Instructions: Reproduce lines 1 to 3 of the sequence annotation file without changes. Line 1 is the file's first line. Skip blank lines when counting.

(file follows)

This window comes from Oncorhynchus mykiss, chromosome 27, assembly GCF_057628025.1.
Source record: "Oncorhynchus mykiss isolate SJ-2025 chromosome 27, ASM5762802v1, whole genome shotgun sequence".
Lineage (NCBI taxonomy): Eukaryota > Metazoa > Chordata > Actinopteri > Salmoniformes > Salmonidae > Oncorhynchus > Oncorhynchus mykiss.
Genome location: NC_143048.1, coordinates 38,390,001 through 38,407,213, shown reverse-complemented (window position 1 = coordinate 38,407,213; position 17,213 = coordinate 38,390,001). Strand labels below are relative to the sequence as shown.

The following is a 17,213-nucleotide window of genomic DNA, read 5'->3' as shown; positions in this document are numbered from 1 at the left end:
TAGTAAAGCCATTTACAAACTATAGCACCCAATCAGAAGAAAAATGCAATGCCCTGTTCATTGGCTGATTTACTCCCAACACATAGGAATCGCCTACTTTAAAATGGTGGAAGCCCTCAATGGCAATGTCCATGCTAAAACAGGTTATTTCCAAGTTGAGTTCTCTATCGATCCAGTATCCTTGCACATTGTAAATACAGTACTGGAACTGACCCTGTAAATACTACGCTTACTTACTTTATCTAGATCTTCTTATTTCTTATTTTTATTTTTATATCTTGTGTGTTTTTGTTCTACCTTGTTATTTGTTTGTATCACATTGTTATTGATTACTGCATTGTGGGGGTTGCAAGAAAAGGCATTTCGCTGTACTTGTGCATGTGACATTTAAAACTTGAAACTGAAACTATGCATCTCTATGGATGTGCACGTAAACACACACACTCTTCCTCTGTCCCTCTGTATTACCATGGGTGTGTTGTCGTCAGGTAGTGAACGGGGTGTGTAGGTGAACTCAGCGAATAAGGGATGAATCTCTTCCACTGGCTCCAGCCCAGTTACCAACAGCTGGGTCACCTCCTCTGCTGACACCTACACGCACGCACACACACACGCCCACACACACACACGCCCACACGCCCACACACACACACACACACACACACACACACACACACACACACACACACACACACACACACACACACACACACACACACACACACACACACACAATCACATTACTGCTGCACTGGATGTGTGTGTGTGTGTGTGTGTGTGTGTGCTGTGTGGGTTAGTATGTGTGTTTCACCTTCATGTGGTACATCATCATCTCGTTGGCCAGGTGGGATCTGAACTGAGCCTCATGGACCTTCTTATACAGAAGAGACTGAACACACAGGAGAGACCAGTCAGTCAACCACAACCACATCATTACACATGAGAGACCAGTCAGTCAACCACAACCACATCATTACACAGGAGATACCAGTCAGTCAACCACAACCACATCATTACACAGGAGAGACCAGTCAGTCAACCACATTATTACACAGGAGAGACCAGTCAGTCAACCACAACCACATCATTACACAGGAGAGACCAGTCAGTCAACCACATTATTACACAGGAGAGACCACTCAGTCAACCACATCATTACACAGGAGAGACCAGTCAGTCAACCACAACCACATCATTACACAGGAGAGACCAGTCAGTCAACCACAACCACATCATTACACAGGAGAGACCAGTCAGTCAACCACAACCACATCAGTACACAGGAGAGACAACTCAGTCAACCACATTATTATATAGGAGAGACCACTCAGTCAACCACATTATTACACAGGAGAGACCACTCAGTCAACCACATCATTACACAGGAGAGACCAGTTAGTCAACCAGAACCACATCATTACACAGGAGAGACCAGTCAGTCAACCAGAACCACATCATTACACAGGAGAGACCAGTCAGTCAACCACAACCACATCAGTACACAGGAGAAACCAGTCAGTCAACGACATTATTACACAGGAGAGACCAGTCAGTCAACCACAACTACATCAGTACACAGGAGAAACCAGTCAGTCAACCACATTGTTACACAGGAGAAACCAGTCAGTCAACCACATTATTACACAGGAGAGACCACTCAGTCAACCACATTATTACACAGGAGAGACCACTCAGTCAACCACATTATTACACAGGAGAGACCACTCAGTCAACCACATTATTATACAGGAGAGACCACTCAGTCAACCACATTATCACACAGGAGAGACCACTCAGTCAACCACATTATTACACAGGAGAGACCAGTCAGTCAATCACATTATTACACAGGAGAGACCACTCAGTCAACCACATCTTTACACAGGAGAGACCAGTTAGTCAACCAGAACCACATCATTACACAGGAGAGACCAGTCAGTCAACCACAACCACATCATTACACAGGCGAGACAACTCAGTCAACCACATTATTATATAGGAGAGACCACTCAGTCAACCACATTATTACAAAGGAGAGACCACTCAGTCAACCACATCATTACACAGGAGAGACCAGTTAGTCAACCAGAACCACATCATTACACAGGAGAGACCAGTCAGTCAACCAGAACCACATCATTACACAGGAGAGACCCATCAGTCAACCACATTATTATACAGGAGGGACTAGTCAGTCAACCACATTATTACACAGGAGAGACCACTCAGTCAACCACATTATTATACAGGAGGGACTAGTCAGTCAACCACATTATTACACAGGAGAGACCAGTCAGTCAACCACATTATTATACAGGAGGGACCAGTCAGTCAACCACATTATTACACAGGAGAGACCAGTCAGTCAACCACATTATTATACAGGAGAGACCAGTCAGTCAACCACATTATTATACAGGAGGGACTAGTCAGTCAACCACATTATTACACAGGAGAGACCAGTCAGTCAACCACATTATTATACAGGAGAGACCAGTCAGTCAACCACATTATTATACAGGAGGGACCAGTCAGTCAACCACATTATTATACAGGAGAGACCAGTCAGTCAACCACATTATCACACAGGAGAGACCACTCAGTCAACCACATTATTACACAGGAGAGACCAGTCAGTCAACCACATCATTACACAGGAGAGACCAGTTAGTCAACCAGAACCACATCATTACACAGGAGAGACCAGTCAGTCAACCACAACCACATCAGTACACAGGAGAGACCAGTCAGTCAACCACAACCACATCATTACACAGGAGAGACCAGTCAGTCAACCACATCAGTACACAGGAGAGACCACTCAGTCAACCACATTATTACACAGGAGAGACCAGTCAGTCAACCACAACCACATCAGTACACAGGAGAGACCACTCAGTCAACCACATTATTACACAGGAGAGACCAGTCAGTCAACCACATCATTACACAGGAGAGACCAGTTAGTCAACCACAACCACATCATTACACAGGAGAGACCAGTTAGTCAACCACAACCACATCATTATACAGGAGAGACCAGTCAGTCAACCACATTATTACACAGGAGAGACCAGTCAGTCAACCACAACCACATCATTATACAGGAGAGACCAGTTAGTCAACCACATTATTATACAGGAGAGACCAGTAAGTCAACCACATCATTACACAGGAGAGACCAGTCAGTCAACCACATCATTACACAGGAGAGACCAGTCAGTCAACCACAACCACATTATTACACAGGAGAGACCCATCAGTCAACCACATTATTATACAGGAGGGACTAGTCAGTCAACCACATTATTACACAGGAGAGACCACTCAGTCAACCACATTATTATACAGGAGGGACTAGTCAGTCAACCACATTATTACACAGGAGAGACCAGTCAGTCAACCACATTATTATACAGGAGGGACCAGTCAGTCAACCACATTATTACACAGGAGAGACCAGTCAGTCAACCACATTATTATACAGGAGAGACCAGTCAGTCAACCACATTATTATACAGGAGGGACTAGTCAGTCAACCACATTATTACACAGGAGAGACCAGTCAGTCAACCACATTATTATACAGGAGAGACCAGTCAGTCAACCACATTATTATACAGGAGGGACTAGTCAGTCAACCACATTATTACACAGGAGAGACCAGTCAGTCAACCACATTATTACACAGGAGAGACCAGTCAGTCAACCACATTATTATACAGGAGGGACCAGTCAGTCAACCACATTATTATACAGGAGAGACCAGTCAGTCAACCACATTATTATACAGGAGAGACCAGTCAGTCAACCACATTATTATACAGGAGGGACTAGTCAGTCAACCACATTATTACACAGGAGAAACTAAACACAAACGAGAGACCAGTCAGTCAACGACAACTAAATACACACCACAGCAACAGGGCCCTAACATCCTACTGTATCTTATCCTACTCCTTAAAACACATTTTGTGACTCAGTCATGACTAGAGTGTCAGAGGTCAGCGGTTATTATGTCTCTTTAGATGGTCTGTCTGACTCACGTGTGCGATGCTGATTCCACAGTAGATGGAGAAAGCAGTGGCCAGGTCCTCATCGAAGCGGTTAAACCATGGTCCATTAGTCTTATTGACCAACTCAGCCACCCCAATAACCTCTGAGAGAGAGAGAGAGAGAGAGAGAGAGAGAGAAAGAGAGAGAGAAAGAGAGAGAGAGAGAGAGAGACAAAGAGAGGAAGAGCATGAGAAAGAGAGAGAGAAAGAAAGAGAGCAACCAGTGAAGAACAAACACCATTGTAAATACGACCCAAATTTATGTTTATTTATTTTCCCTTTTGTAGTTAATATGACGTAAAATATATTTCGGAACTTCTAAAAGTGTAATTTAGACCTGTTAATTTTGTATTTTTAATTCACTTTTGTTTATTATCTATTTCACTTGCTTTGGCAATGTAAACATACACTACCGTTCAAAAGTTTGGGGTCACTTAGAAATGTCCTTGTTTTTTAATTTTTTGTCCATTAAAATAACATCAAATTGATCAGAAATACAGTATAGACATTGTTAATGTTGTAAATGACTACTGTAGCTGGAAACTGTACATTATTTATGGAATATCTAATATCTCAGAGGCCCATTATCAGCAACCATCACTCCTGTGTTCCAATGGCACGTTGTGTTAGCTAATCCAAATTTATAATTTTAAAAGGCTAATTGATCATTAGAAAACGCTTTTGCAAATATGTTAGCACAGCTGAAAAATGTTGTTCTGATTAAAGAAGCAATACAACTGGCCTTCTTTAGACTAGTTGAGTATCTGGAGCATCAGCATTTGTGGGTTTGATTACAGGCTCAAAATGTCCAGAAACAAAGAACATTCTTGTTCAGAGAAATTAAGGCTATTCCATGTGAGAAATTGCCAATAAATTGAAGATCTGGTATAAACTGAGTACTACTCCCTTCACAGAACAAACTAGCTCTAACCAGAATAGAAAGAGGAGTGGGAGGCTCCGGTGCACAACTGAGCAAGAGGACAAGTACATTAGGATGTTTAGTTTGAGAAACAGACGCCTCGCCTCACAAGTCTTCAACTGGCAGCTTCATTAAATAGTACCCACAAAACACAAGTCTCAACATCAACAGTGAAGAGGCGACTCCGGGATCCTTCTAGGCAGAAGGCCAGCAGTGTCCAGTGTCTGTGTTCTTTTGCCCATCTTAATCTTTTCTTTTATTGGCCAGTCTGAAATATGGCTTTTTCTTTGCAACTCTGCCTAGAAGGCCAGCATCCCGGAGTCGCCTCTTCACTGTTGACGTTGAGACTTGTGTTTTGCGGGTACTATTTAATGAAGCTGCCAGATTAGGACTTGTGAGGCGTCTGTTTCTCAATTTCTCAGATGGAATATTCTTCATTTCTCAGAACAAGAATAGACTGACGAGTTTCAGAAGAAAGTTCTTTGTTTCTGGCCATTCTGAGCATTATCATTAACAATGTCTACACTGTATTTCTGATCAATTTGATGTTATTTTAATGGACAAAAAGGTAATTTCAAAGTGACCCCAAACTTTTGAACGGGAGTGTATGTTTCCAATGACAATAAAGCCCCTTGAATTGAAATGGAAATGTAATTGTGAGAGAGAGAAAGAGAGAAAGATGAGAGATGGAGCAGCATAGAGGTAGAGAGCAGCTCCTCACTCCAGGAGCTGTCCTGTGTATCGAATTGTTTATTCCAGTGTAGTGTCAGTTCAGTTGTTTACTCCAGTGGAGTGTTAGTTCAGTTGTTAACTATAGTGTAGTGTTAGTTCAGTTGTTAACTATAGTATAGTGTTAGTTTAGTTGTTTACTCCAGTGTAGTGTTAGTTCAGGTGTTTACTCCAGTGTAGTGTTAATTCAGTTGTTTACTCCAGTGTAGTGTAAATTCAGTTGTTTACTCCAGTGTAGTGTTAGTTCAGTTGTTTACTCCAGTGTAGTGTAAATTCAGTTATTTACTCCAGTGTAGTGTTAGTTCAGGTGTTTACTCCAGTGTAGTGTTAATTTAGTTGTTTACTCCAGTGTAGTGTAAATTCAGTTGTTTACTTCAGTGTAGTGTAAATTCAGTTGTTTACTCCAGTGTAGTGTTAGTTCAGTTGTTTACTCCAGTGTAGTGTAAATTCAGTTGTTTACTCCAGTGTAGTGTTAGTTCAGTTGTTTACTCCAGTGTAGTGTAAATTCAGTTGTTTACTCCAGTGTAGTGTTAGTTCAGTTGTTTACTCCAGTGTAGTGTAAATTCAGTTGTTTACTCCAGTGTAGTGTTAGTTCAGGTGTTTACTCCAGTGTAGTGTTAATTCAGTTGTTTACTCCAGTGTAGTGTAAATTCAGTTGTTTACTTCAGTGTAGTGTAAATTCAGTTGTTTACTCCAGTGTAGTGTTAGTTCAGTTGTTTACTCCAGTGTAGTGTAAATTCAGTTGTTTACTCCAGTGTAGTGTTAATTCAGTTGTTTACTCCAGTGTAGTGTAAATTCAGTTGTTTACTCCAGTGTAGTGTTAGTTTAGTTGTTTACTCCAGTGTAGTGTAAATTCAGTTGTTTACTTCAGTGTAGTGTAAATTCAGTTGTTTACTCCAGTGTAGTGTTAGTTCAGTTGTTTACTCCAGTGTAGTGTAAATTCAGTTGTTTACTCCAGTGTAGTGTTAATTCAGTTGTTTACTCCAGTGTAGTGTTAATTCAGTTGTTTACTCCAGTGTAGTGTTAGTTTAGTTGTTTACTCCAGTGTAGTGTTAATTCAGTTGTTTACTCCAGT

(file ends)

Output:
This window comes from Oncorhynchus mykiss, chromosome 27, assembly GCF_057628025.1.
Source record: "Oncorhynchus mykiss isolate SJ-2025 chromosome 27, ASM5762802v1, whole genome shotgun sequence".
Lineage (NCBI taxonomy): Eukaryota > Metazoa > Chordata > Actinopteri > Salmoniformes > Salmonidae > Oncorhynchus > Oncorhynchus mykiss.